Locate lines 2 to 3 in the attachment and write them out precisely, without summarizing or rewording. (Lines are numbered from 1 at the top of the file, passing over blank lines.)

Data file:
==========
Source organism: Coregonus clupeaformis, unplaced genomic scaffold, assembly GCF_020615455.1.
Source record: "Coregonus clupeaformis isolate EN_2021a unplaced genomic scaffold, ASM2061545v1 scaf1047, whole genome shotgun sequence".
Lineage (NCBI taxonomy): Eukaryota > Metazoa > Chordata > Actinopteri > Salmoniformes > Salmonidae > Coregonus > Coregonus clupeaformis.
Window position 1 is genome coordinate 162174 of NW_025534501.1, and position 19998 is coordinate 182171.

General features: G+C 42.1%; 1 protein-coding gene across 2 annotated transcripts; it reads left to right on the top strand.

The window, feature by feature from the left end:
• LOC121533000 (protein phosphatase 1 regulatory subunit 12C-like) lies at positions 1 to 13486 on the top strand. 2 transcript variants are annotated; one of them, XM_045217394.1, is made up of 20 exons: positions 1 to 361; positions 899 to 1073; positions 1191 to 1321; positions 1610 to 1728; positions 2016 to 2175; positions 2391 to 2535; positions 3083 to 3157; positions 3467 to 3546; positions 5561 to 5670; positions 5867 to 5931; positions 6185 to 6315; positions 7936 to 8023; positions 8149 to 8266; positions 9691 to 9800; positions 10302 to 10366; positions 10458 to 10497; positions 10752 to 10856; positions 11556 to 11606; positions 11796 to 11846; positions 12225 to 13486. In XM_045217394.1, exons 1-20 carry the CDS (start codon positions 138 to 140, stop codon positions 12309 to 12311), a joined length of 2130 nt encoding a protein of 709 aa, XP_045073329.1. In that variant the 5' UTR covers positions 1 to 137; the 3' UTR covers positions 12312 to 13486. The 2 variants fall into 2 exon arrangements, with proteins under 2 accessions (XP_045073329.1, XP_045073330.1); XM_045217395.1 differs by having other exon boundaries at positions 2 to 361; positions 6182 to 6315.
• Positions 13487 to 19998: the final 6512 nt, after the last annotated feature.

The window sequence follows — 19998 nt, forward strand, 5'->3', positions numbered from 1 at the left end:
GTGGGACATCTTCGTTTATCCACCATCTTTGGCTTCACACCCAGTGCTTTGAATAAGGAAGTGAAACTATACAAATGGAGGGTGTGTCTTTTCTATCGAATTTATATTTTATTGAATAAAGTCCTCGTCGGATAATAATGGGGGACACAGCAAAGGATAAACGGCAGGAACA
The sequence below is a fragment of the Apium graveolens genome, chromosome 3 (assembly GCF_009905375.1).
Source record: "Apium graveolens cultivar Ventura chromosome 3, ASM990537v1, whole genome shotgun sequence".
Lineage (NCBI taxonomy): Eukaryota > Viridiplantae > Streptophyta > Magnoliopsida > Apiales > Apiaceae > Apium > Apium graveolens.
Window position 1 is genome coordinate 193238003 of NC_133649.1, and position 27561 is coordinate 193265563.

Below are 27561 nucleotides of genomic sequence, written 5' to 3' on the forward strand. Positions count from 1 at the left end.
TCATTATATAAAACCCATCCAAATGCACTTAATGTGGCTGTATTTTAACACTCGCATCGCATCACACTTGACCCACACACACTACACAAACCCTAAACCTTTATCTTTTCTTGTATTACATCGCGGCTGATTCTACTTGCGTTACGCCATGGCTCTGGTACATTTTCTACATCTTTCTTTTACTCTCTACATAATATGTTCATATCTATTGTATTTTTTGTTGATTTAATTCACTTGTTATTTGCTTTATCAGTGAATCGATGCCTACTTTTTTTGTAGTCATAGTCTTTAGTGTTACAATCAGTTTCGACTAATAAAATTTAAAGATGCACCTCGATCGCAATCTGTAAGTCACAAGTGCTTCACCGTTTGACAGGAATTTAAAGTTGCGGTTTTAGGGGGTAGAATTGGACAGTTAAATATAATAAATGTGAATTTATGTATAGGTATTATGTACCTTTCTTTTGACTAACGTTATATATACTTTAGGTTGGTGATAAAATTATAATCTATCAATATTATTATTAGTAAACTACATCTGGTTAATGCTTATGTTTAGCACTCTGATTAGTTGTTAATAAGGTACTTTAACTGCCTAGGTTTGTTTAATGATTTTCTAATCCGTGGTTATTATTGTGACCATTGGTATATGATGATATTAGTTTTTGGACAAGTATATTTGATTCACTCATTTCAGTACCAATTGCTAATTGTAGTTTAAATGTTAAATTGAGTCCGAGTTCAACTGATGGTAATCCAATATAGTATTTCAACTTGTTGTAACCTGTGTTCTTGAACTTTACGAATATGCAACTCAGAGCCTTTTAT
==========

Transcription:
Source record: "Coregonus clupeaformis isolate EN_2021a unplaced genomic scaffold, ASM2061545v1 scaf1047, whole genome shotgun sequence".
Lineage (NCBI taxonomy): Eukaryota > Metazoa > Chordata > Actinopteri > Salmoniformes > Salmonidae > Coregonus > Coregonus clupeaformis.